One Republican summed up the situation neatly as leadership-empowered negotiators faceplanted with days to go before a shutdown: “It’s a mess.”

As House Republicans began ripping apart their party’s latest spending proposal on a conference call their own leaders held to promote it, the plan’s two main defenders had to hang up the phone. They had flights to catch.

Reps. Dusty Johnson (R-S.D.), who represented centrists, and Byron Donalds (R-Fla.), who negotiated for conservatives, thought they had found a deal that would at least unite the fractious GOP — even if it couldn’t pass the Senate and avert a shutdown. Minutes after Johnson and Donalds left that Sunday night conference call, however, their work imploded, with a half-dozen House conservatives railing against it.

More than a dozen Republicans, mostly Donalds’ colleagues in the conservative Freedom Caucus, are publicly torching the spending plan he brokered. With just a four-seat majority, Speaker Kevin McCarthy can only afford to lose a handful of them given that he can’t count on Democratic votes — leaving the GOP bill effectively dead.

But beneath the surface, things are even worse for McCarthy this time around. The faceplant by the two negotiators he’d empowered has exposed a full-on House Republican rebellion that’s officially underway.

It’s bigger than a clash between the centrist and right wings of the party. The Freedom Caucus itself is divided, with many members swatting down a plan backed by their own leader. Many of those conservatives are now openly threatening to try to oust McCarthy if he relies on Democratic votes to avoid a shutdown, but they’re also withholding their support from the only Republican plan on paper.

“Some of these folks would vote against the Bible because there’s not enough Jesus in it,” Rep. Don Bacon (R-Neb.) told POLITICO as the no votes started stacking up.

The House GOP’s internal revolt is erupting at a tense moment for McCarthy and his party. With 12 days left to go, he has no viable plan to keep the government open without risking his own gavel. Despite that grim reality, McCarthy is trying to resuscitate the plan that Johnson and Donalds helped hammer out — telling his leadership team on Monday that their only other option would be getting jammed by the Senate, according to multiple people familiar with his remarks.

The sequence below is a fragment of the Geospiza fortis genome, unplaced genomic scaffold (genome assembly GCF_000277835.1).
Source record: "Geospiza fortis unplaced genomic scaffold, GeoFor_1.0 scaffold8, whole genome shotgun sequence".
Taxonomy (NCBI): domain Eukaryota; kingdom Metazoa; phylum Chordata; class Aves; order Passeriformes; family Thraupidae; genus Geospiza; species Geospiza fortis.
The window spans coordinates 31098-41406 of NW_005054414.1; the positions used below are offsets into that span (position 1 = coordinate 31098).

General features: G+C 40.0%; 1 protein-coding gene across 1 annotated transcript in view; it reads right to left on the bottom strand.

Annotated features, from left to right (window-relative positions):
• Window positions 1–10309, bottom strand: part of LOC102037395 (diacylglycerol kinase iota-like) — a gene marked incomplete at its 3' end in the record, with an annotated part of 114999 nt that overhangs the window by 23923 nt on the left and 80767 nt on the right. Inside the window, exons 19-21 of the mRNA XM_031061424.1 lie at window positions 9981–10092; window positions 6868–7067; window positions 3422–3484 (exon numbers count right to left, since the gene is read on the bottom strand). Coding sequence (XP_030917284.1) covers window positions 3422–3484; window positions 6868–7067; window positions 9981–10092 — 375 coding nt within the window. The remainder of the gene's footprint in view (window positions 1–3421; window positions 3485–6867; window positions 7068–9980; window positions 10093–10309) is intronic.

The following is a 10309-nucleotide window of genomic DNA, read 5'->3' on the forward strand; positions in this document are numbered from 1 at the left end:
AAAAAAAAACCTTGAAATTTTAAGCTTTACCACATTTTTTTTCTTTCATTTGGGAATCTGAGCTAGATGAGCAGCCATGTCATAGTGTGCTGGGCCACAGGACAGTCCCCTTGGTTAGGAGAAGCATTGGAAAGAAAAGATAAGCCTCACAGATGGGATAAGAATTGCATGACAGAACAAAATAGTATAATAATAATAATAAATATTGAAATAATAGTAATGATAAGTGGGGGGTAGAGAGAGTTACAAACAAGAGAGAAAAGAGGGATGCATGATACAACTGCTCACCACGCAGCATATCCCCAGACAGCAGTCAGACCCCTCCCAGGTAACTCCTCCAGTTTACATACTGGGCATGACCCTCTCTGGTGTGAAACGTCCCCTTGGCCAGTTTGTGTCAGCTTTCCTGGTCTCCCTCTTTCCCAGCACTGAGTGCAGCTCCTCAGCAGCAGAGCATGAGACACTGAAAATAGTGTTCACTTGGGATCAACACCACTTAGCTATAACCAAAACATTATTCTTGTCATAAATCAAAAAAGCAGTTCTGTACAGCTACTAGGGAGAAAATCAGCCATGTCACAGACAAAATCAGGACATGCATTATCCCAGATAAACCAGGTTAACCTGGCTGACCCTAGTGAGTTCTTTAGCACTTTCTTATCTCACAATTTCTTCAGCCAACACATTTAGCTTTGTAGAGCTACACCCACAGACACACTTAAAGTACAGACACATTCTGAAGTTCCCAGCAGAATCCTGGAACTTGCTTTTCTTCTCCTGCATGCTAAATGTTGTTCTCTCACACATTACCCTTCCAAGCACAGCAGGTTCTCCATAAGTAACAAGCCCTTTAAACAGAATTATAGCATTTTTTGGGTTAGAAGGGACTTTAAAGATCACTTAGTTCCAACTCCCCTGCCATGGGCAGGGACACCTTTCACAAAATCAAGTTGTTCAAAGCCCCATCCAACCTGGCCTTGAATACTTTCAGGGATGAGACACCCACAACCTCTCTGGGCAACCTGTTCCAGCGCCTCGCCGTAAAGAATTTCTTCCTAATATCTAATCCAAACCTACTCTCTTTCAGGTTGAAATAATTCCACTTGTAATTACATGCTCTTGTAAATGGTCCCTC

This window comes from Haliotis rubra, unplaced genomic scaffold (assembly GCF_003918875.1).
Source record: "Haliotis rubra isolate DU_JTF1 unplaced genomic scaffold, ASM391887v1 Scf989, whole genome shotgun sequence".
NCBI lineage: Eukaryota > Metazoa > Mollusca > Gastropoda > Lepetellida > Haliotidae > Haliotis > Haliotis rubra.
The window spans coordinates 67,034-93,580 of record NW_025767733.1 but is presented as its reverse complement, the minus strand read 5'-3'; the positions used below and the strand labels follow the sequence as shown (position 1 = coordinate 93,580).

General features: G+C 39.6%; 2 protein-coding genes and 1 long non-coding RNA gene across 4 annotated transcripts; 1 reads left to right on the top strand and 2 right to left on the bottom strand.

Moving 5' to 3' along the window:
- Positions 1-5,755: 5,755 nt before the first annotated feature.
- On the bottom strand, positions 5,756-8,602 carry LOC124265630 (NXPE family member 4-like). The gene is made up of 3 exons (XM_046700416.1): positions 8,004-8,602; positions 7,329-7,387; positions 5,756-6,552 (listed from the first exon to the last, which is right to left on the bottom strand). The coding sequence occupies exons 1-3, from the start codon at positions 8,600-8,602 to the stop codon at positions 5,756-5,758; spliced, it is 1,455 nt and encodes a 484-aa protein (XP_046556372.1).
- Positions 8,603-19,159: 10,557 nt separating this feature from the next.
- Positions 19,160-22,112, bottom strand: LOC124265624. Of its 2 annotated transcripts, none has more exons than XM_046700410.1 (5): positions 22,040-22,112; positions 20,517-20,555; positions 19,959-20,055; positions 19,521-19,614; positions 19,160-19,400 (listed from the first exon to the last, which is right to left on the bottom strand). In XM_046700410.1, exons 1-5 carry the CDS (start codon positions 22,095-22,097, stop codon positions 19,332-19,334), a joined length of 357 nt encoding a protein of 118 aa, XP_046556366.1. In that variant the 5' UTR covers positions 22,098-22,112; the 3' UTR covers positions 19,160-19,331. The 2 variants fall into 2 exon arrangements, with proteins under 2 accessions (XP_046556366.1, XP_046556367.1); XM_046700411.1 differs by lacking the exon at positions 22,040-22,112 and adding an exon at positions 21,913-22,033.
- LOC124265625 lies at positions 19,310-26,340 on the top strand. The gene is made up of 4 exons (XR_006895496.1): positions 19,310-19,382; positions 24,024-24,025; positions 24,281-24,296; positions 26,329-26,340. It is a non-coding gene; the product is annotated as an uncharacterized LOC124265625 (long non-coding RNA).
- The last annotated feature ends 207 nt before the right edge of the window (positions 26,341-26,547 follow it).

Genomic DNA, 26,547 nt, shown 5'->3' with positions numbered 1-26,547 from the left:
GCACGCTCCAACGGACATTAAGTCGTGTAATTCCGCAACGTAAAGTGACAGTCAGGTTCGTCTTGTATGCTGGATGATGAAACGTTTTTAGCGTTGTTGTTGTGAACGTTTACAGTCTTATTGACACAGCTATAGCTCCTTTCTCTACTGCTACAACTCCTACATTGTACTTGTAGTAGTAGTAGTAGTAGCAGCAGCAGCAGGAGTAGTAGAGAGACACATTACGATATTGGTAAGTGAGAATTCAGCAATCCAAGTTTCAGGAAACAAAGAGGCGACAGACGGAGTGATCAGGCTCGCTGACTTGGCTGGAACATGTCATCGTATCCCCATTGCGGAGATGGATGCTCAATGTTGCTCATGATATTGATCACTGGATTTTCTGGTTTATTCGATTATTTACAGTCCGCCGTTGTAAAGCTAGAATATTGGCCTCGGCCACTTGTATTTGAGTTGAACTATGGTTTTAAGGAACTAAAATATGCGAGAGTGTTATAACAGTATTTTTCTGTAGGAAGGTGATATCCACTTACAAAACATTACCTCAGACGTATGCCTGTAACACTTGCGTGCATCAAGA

The speaker also reiterated a vow that the House would not leave this weekend without taking action on spending.

“It’s hard to pass everything in this place. We started out with a five-seat majority,” McCarthy told reporters earlier Monday, summing up his lack of options. “Anything we do is pretty tough.”

After months of behind-the-scenes tension, McCarthy is caught in the middle of open warfare between conservative rabble-rousers who constantly threaten his gavel and more loyal rank-and-file Republicans, including moderates, who say they’ve swallowed too many concessions for colleagues who are never content.

Even McCarthy himself is now sniping at some of the holdouts. After retiring Rep. Victoria Spartz (R-Ind.) called him a “weak speaker” in a sharply worded statement opposing the spending deal, the Californian hit back: “If Victoria is concerned about fighting stronger, I wish she would have run again and not quit,” the speaker told reporters.

His remarks soon sparked backlash from his top antagonist, Rep. Matt Gaetz (R-Fla.). But Gaetz wasn’t the only one sniping on social media — Rep. Mike Lawler (R-N.Y.), who’s privately seethed over multiple votes forced by the GOP’s right flank this year, blasted the hardliners on Monday as he threatened to try to pass a short-term funding bill “without them.”

“They don’t know what they want. They don’t know how to take yes for an answer. They don’t know how to define a win,” Lawler wrote on X, previously known as Twitter, about his own colleagues.

Rep. David Joyce (R-Ohio), asked about Gaetz’s critique of McCarthy, questioned what the Floridian had accomplished since joining Congress “other than running his mouth.”